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Carrot Rewards nudge users toward healthy, wealthy habits

Andreas Souvaliotis, CEO of Carrot Insights, centre, at a community event at the MaRS Discovery District in Toronto in July. The event celebrated the app’s launch in Ontario.

Carrot Insights

While global financial markets are ruled by the bear or the bull, personal financial behaviour might more closely resemble the proverbial mule, which requires the poke of a stick or the promise of a carrot to haul its cart.

Carrot Rewards, a free app for Android and iOS mobile devices that incentivizes users to learn about topics from wellness to finances, believes consumers will do a bit of work to score a little financial treat. In the long term, those carrots seem to add up to powerful changes in behaviour that are less painful than the stick.

The app launched in British Columbia first, in March of 2016, enrolling almost its first month's quota of users in one day. Cineplex Scene, one of Carrot's four loyalty-program partners (with Aeroplan, More Rewards and Petro-Points), sent an offer for its B.C. members to earn points in its frequent-moviegoer program by downloading Carrot Rewards. More than 4,000 of them did on the launch day alone, making it Canada's most downloaded app that week.

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The cost of points that users receive for downloading, or successfully inviting friends to download the app, are funded through a $5-million, five-year commitment from the Public Health Agency of Canada.

The B.C. Ministry of Health made a $2.5-million commitment to support healthy living content for the provincial launch of the app, and points to German, U.S. and British examples of successful incentive-based public health policies, says Laura Heinze, a senior public affairs officer for the ministry.

About 150,000 British Columbians were using the Carrot Rewards app as of July, 2017, (more than 3 per cent of the province's population), earning loyalty points by completing quizzes on topics ranging from nutrition to the flu shot. Newfoundland and Ontario have since partnered with Carrot Rewards, along with private-sector and other partners, for a total of $15-million in public-private funding to date.

"The launch was the most remarkable thing many of us had seen in our careers," says Andreas Souvaliotis, Toronto-based founder and CEO of Carrot Insights (formerly Social Change Rewards Inc.), the app's creator. "Some very cool things began to happen right away."

What was supposed to be a government-only, health-only public engagement app, he says, almost immediately started expanding to include additional topics and partners. B.C. users have since received targeted quizzes on topics such as energy conservation and green buildings, or budgeting and spending habits. While the "stick" might be telling people to quit smoking or save more money, the "carrot" or nudge would be giving them information and suggestions on small daily habits that can permanently change behaviour over time.

Mr. Souvaliotis is a long-time believer in using micro-incentives as a motivator for changing behaviour: A decade ago he founded the Green Rewards program that gave consumers Air Miles for socially responsible shopping. The theory behind it is called behavioural economics or behavioural insights, known as "nudge theory," from the 2008 book Nudge: Improving Decisions About Health, Wealth, and Happiness. (Co-author Cass R. Sunstein went on to head President Barack Obama's social and behaviorist sciences team.) Carrot counts academic Mark Mitchell, whom Souvaliotis calls "one of the most famous nudgists in our country," among its consultants.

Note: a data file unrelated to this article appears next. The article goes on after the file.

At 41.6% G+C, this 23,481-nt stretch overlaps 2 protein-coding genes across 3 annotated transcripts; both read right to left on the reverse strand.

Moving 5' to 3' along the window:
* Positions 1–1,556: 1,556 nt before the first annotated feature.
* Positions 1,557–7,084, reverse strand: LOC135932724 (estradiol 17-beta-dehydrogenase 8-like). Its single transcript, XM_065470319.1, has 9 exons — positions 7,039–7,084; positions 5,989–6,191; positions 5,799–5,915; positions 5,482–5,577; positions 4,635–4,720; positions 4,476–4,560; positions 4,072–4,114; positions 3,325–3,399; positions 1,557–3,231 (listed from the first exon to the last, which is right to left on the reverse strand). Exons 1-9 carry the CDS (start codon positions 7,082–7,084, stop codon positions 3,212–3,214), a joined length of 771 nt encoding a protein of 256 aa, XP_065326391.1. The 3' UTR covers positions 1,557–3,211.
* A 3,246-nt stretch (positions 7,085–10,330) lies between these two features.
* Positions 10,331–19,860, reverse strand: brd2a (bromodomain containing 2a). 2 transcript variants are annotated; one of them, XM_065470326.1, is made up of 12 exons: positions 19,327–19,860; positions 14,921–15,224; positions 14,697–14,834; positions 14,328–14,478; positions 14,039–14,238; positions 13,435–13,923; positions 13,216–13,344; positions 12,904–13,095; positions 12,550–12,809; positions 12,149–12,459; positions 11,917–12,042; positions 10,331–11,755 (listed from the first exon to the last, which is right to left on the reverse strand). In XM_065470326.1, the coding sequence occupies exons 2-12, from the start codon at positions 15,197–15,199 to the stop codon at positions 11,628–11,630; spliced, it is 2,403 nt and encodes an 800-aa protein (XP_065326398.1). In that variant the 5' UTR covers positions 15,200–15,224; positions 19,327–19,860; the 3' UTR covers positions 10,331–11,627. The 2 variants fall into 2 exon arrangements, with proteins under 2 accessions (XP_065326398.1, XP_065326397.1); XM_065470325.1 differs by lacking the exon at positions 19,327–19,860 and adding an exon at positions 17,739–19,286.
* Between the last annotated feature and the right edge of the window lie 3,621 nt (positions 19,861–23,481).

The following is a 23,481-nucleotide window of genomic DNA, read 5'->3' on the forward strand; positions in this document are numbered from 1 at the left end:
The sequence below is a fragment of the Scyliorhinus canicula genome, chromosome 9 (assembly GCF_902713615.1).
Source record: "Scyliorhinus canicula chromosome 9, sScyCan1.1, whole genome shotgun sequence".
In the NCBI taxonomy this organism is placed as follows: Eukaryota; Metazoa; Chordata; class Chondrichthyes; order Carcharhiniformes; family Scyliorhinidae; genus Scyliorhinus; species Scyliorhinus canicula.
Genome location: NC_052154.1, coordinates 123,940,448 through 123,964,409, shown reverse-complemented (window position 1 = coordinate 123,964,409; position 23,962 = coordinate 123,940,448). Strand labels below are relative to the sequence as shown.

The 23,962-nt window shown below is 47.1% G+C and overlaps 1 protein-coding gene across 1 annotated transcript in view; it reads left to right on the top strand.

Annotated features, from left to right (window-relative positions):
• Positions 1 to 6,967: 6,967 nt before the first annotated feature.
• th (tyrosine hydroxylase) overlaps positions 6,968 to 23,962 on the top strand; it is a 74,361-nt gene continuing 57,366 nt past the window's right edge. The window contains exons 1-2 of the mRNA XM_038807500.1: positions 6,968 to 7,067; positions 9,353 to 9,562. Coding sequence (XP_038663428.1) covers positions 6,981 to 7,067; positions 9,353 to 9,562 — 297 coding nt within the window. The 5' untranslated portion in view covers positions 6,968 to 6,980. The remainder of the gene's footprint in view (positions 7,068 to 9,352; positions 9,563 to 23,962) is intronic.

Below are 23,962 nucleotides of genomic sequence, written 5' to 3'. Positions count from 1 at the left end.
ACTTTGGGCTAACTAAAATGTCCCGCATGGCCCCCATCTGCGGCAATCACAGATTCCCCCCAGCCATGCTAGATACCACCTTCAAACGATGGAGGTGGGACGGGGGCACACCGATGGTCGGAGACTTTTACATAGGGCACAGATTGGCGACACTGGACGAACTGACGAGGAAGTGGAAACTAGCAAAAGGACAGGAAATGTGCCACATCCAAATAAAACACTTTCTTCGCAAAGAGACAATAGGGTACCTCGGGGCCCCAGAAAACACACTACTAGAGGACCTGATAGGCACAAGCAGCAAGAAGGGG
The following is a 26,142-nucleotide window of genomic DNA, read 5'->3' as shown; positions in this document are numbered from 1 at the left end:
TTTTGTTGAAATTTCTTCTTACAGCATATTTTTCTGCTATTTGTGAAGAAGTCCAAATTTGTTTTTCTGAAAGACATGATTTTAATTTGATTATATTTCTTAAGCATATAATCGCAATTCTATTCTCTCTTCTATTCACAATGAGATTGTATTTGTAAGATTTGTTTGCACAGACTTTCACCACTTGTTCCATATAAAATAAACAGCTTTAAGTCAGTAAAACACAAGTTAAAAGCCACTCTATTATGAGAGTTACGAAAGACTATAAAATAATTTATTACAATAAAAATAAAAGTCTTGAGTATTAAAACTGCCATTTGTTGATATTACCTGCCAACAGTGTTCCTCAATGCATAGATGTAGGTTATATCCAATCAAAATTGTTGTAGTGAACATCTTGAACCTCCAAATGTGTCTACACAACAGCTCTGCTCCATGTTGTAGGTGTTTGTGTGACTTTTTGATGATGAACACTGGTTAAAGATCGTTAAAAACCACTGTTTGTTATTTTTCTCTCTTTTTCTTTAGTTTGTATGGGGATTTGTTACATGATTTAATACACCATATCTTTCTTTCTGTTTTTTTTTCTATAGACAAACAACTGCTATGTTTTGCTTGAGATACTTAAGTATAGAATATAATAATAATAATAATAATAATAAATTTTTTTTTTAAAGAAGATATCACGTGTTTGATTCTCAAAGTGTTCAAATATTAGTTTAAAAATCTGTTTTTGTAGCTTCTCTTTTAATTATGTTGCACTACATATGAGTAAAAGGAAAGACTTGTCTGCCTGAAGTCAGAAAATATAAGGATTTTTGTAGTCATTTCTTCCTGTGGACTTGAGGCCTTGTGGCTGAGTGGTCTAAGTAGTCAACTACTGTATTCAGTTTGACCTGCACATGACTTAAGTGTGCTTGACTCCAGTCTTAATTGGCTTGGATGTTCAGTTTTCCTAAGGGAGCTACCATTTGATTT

A new wave of social enterprises is combining nudge theory with rewards to get people – especially mobile-device-mad millennials – not just to buy things, but to do the right thing. Carrot Insights is a certified B Corp, a certification that means for-profit companies meet standards of social and environmental performance, accountability and transparency. Biko, an app from Colombia that made its North American launch in Vancouver a year ago, rewards bike users in traffic-choked cities with restaurant discounts or retail perks.

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Canada is a natural proving ground: Canadians are among the most rabid points collectors worldwide, with nine out of 10 Canadians belonging to at least one loyalty program according to an April Brandspark report, compared with two-thirds of global consumers according to Nielson data. Carrot shows high user engagement, with monthly active users at 80 per cent of those with the app; the industry standard for a popular app like Spotify is about 30 per cent, says Mr. Souvaliotis.

Carrot participants enrolled in Scene might earn from 5 to 50 points per quiz with 1,000 Scene points needed for a free movie or concession treat.

"Yes, they are tiny rewards, but it's not a lot of effort you have to put in to get those tiny rewards," says Patrick Sojka of Calgary-based Rewards Canada, a website about the benefits of various loyalty programs and loyalty products like credit cards. "It's also great for somebody who barely uses a [loyalty] program to keep the account active," says Mr. Sojka, explaining that most loyalty programs require at least one annual points transaction.